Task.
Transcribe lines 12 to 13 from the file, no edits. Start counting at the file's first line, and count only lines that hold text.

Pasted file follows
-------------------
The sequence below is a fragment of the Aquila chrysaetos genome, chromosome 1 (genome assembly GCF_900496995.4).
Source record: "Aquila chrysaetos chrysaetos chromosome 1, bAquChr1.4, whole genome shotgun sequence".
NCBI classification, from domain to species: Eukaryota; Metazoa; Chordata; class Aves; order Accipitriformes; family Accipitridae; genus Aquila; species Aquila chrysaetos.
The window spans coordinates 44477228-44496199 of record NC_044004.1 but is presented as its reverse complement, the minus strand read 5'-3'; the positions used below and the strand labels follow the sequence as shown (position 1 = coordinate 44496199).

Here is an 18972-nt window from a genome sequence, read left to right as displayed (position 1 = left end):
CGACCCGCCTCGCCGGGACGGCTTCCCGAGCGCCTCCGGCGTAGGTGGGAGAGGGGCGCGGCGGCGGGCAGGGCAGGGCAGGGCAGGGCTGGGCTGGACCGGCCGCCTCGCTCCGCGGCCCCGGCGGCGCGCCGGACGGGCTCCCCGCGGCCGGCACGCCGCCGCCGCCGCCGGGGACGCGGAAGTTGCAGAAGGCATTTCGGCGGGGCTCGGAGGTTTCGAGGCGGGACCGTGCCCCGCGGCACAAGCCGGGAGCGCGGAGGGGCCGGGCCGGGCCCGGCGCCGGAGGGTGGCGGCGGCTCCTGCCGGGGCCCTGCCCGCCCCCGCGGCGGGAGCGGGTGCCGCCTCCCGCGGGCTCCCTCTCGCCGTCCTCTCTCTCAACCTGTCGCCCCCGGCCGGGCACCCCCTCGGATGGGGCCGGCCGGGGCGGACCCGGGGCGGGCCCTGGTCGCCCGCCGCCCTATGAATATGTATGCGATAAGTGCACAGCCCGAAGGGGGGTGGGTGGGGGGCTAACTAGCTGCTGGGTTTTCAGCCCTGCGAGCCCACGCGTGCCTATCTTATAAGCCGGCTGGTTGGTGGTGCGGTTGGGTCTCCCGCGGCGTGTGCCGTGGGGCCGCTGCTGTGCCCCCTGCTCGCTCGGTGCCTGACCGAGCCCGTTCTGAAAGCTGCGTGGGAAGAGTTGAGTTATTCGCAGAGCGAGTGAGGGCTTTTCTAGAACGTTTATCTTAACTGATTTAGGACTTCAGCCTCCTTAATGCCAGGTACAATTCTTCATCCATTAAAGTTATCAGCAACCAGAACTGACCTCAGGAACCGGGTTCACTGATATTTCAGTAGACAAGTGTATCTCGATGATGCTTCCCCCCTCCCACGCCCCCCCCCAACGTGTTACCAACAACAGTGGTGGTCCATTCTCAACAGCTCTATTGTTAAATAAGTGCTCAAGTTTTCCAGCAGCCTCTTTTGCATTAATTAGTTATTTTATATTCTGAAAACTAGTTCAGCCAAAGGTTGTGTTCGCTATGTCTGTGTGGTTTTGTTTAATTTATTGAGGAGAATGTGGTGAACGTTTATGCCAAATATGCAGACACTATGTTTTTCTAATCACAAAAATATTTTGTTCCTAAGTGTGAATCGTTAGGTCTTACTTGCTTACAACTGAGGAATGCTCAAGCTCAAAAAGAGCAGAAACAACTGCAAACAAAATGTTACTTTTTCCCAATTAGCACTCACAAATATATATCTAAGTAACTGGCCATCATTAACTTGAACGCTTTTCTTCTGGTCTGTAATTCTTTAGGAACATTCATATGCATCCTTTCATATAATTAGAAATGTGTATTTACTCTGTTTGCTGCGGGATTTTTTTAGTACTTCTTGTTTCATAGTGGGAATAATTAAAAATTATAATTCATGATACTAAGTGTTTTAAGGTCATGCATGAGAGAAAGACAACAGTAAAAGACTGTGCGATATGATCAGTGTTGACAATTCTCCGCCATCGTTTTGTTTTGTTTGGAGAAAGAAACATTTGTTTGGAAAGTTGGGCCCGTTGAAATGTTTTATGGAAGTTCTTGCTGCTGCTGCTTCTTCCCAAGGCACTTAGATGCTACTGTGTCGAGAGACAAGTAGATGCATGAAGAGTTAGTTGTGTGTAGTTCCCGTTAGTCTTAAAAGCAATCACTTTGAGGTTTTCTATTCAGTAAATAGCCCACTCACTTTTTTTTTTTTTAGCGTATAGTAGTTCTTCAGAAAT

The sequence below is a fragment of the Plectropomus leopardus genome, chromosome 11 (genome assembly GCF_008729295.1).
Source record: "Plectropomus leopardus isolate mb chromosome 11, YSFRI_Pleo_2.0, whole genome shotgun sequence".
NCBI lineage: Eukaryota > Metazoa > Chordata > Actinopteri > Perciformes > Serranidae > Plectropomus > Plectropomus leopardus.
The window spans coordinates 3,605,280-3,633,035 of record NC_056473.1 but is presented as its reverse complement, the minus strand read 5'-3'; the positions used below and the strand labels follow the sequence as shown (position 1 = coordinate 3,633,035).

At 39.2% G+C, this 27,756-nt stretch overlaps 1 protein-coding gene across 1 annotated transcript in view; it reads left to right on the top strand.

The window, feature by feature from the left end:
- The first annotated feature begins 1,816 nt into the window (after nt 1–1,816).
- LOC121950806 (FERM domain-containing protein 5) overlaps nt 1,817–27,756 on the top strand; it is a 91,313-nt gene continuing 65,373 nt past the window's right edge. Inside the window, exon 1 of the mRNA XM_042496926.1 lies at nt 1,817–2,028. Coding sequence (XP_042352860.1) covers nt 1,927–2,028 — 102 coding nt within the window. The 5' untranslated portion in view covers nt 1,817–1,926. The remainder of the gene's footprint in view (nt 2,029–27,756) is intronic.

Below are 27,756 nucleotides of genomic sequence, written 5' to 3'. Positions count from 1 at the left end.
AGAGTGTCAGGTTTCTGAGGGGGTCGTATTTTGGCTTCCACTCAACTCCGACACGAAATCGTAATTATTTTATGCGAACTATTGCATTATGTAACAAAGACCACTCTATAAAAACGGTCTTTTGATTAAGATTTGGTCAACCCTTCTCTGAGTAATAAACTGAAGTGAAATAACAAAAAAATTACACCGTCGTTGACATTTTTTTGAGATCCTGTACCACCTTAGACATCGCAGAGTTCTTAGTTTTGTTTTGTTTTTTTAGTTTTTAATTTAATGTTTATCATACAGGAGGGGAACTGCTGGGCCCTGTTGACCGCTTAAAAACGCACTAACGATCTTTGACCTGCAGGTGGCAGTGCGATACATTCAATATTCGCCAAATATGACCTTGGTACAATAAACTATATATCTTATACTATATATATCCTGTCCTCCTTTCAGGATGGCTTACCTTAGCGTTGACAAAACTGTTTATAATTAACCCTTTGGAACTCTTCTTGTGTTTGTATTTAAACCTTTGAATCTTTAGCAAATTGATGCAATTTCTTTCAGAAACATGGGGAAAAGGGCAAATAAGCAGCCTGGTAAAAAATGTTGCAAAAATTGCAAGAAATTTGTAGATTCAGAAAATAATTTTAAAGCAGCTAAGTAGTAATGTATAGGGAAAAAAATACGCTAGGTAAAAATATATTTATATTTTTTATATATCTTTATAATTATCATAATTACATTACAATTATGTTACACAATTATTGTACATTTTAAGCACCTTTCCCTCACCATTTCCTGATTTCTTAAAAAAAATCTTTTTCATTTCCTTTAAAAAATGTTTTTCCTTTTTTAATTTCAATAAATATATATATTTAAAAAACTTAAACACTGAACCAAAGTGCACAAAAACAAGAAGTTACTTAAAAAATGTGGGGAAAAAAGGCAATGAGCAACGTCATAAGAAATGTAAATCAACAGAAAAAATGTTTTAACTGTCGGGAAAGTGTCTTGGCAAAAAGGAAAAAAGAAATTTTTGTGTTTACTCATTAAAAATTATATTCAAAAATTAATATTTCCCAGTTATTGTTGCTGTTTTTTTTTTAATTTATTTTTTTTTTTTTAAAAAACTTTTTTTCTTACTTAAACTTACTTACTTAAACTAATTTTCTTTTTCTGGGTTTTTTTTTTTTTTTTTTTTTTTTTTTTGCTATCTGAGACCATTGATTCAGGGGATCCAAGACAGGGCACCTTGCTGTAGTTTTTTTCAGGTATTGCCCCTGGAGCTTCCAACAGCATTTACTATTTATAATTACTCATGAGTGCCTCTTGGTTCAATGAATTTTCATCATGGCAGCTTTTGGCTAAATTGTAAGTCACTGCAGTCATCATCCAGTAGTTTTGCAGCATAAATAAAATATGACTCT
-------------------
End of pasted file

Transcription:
The window, feature by feature from the left end:
- The first annotated feature begins 1,816 nt into the window (after nt 1–1,816).